The relationships created between company and individual by employment contracts in the U.S.
In this latest article in our series on U.S. employment law for foreign companies, Illinois law firm member Masuda Funai explains the different types of relationships created by a contract and the implications
Relationships with independent contractors
"The independent contractor is able to provide services to more than one company at a time and no one company controls the independent contractor’s methods of providing services."
Employment contracts may take different forms and are based upon the nature of the legal relationship between the parties. The company must first define that relationship before setting forth the specific provisions which will apply. The relationship defines an individual as:
- An independent contractor
- Leased employee, or
- Temporary employee.
The rights and obligations of the parties vary depending on the type of relationship which is established.
1. Independent contractor
Generally, a company has less control over an independent contractor than it would have over an employee. A company who contracts with an independent contractor is usually contracted to perform independently a discrete task or tasks for a fixed period of time and usually uses his own tools to perform those tasks.
The company typically does not establish hours, working conditions or rules specifying how the individual performs his tasks. Inventions developed by an independent contractor are his property and not the company’s property, unless there is a contractual provisions specifying ownership of the invention.
A company which contracts with an independent contractor is not obligated to pay social security taxes or to deduct federal and state withholding taxes from the individual’s compensation. In addition, the company is less likely to be held vicariously liable for the individual’s tortuous actions. Moreover, the company need not provide the employee with costly worker’s compensation insurance, health insurance or other employee benefits, which may be mandatory under both the state and federal employment laws.
Manufacturers contract with independent contractors who act as sales representatives, sales agents and distributors. Contracts with these individuals are especially important because laws in some states specify how these relationships should be established, implemented and terminated. Other laws protect sale representatives and distributors from unfair terminations and help ensure payment to them of commissions for sales procured through their efforts.
For these reasons, the independent contractor status sounds appealing to many companies. However, merely labeling an individual an independent contractor does not guarantee that the federal and state government agencies will agree. Instead, federal and state agencies may audit the company’s records and rule that an independent contractor is an employee, if the relationship more closely resembles that of an employee. As a result, the company will become liable for unpaid taxes and may incur other liabilities. Therefore, the company and individual must carefully establish the independent contractor relationship.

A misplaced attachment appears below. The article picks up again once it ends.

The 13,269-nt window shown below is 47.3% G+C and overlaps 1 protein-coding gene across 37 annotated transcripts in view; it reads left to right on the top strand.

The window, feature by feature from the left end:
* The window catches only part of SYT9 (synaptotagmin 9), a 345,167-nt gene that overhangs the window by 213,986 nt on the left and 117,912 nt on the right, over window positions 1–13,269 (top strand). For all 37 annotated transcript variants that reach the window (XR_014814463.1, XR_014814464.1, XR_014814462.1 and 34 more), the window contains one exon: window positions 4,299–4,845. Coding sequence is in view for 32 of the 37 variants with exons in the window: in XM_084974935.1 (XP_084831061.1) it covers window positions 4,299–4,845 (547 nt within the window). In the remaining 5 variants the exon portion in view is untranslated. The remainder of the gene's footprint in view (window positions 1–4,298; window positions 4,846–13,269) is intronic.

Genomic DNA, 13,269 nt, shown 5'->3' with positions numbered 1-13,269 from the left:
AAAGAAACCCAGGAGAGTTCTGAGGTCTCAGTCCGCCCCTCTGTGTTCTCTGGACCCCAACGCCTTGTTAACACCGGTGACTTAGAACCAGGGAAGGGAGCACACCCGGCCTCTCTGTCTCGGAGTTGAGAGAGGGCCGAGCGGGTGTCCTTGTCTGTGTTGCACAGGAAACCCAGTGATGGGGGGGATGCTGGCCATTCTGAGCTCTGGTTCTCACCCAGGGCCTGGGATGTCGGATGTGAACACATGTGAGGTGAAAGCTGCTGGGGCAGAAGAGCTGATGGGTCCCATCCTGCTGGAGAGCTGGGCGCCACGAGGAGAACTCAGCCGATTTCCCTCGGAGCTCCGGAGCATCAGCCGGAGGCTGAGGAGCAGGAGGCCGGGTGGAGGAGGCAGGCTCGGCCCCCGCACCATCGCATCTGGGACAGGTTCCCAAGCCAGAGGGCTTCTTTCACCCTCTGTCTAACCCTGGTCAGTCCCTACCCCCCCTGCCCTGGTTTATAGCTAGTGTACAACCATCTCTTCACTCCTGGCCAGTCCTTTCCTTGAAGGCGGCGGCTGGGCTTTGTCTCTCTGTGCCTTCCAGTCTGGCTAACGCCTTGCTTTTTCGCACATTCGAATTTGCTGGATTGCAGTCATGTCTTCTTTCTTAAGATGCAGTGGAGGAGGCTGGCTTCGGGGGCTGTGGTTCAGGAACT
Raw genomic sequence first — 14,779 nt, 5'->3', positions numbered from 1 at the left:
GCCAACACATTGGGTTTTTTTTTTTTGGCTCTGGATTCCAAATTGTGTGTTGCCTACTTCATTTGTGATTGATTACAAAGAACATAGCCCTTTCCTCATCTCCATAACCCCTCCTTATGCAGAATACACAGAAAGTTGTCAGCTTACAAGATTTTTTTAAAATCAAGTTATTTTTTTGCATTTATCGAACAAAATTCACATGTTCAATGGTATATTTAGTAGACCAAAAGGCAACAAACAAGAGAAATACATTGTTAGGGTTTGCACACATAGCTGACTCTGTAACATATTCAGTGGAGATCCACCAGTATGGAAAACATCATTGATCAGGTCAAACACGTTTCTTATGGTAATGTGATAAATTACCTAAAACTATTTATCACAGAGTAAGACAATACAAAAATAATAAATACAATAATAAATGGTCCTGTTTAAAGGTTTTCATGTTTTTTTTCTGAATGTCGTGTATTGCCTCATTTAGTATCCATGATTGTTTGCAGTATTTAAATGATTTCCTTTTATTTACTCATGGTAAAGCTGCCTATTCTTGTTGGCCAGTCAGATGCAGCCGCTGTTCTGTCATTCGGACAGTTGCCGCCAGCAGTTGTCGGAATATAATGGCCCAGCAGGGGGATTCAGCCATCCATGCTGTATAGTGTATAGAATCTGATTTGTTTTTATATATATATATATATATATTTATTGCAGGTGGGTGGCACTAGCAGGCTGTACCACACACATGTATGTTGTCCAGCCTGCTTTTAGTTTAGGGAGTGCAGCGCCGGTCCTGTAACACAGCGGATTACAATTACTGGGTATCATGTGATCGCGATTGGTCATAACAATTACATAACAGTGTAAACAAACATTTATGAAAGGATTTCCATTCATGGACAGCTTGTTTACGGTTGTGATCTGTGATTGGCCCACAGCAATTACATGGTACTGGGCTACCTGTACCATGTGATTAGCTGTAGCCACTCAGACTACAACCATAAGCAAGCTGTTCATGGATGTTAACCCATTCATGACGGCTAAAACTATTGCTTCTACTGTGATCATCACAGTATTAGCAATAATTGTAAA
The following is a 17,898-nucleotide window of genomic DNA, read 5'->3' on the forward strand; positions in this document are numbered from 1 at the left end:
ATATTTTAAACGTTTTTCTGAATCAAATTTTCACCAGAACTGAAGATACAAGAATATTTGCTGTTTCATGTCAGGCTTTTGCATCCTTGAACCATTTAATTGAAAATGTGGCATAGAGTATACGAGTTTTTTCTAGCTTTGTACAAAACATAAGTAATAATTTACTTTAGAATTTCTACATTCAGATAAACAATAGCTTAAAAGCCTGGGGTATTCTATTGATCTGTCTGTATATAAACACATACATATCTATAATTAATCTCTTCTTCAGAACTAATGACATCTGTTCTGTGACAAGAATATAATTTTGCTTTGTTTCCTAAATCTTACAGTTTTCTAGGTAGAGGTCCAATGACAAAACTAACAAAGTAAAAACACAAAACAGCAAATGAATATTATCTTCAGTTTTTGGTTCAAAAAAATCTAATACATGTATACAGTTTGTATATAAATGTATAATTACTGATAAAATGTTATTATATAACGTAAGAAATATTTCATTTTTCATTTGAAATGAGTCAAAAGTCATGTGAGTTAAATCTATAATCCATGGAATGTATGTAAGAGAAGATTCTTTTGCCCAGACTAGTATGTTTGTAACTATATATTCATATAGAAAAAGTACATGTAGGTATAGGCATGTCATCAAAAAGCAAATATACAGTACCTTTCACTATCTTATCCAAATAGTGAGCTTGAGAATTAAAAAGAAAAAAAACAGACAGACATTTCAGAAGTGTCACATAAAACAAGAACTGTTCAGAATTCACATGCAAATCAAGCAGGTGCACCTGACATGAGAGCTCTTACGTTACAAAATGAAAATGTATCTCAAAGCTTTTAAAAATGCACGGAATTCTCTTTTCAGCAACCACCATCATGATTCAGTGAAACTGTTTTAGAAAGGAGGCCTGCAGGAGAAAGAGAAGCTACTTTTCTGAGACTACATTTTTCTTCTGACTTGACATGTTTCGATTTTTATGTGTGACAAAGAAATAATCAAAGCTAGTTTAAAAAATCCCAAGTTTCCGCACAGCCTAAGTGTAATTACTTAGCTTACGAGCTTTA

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Employees having employment contracts work for a definite or indefinite period of time and receive compensation in regular intervals, usually based on time worked rather than by the completion of a project. Employees usually have the ability to bind their companies to contractual obligations. The company is vicariously liable for the acts of its employees and will be liable in tort for wrongdoing done within the scope of employment. The company must comply with the many federal and state employment laws, which govern the employment relationship, which protect employees from discrimination and which provide employees with minimum wage restrictions, maximum hour restrictions, and other pro-employee rights and privileges.
"Employment contracts specify their rights and privileges and may alter the “at will” relationship by limiting the employer’s right to terminate the relationship at any time, for any reason and with or without notice."
3. Temporary and leased employees
Temporary and/or leased employees are usually employed by a leasing or temporary employment agency. The agency’s customers usually use the services of the agency to find employees to fill specific jobs of a temporary duration. The agency and/or employee leasing firm compensates the employee, pays the employee’s employment taxes and is generally responsible for complying with federal and state employment statutes.
"Contracts with employment agencies specify the absence of a relationship between the company and employee and set forth the company’s and agency’s legal obligations to the employee."
For advice on U.S. employment law in Illinois
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